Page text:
Doctor and activist

An Apolitical Public Service?

One of the ideas that was fashionable in my youth was that the public service was to be apolitical and give unbiased advice to Ministers, who would then presumably implement it.

This principle seems most challenged in the 1980s when ‘Harvard Management’ was the watchword. The facts about what was needed were presumed to be clear to the manager and his (or rarely her) job was to implement this against the inertia and ignorance of the rest of the organisation. There were workshops on ‘how to break down the culture of an organisation.’  There were articles at the time about how superior the US political system was in that the heads and significant senior level of the public service were all replaced after each electi0on so that their departmental programs followed what their new political masters wanted. 

I saw at first hand at Sydney Water the progressive replacement of managers who had risen up through the ranks and knew what they were doing by people who played office politics or were politically favoured and did not even know what they did not know.  The Liberal management imperative at the time was to slim down the organisation, and since it was a ‘government owned enterprise’ realise the profits of its activities.  In short, to sack staff from 17,000 to 2,000, and take what was formerly paid in wages as dividend.  So these wages actually became taxes because the water rates did not fall.  Stormwater pipe replacement programs were halted, the apprentice training school was closed, the employment schemes for people with disabilities, long term unemployed, and for those recently out of prison were all ceased and repairs were only done ‘when needed.’ So the relationship between the Public Service doing its job in a traditional way, and the political imperatives driven by the dogmas of the day were clearly illustrated.

At a more entertaining level, the ’Yes Minister’ series from the BBC showed the politicians being led by the nose by immutable public servants, while the more recent local ABC show ‘Utopia’ had a sensible public service being mucked around by foolish politicians. 

At the Federal Australian level, one might recall the trouble that Andrew Wilkie got into when working for the Office of National Assessment (ONA), when he alleged that the ONA was being told to find evidence that justified the war in Iraq, rather than being asked to evaluate whether such evidence was persuasive.  The Robodebt saga had public servants who seem to have been justified in their belief that if they did not implement the scheme that may well have been illegal their careers would  suffer.  That did not stop them wearing the flak later.

The dogma that the private sector knows best is only true if the Public Service has all the people with specialist knowledge given redundancy, as was the case in Sydney Water. The rise of PwC and the inability to supervise them comes from the weakening of the knowledge base of the public sector, driven by the current imperative to keep the government sector as small as possible, not that using consultants over career public servants with specific expertise actually saves any money in the medium term.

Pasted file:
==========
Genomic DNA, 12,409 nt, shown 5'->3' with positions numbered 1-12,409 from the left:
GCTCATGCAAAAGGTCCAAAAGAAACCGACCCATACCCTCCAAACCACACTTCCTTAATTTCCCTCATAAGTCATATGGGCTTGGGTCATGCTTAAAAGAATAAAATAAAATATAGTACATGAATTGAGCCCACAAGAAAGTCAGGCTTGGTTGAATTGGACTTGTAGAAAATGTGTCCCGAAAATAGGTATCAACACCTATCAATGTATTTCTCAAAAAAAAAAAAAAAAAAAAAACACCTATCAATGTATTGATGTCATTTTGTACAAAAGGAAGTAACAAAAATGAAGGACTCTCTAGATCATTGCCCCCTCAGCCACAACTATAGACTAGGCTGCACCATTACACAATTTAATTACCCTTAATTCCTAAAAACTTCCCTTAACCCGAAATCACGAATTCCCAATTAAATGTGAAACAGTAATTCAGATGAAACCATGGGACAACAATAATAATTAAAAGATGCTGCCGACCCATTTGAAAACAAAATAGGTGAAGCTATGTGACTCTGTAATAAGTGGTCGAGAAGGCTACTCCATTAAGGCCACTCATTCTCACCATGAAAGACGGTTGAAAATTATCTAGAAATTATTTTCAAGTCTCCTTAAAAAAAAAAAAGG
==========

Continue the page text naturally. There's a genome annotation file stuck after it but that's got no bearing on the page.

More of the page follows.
But there is politics in every organisation, from the local tennis club to the public service to international politics. (My only advice is that since all campaigns take much the same amount of energy do not waste time on small issues).  It is naive to expect people not to play politics; it is necessary for a career.  The critical thing that needs to be ensured is that the competition is fair and transparent and that the right things are rewarded.

The top echelons of the public service still have power as was demonstrated by the saga of Michael Pezzullo. He lobbied to increase the power of Home Affairs, which was of course helped by the demonisation  of boat people that had done so well for the conservative side  of politics. He then interfered in who was in Cabinet, favoured Big Tobacco, favoured recognising Jerusalem as Israel’s capital, supported a firm that was going to process visas when this was privatised, and PwC when the COVID quarantine system was to be privatised.  (It might be noted that today’s SMH which details a lot of this has frequent disclaimers, presumably to evade Australia’s rigid defamation laws).

It is ironic that the Public Service Act was revised by the Howard government in 1999 as they presided over the rise of consultants and  the politicisation of the shrinking public service. 

The difficulty of rebuilding the public service is huge. If people have expertise that they can profit from they will be reluctant to return to the public service on a lower salary, particularly as no one will any longer be sure of security of tenure.  One of the advantages of the old public service was that if your career went into an area of specialised knowledge you were not very employable in the open market but you had a job until retirement and your knowledge was respected and used in your field. This situation will be difficult to re-create.

The harms done by the dogmas of small government and neoliberalism will take a long time and a lot of thought to undo.  

Arthur Chesterfield-Evans

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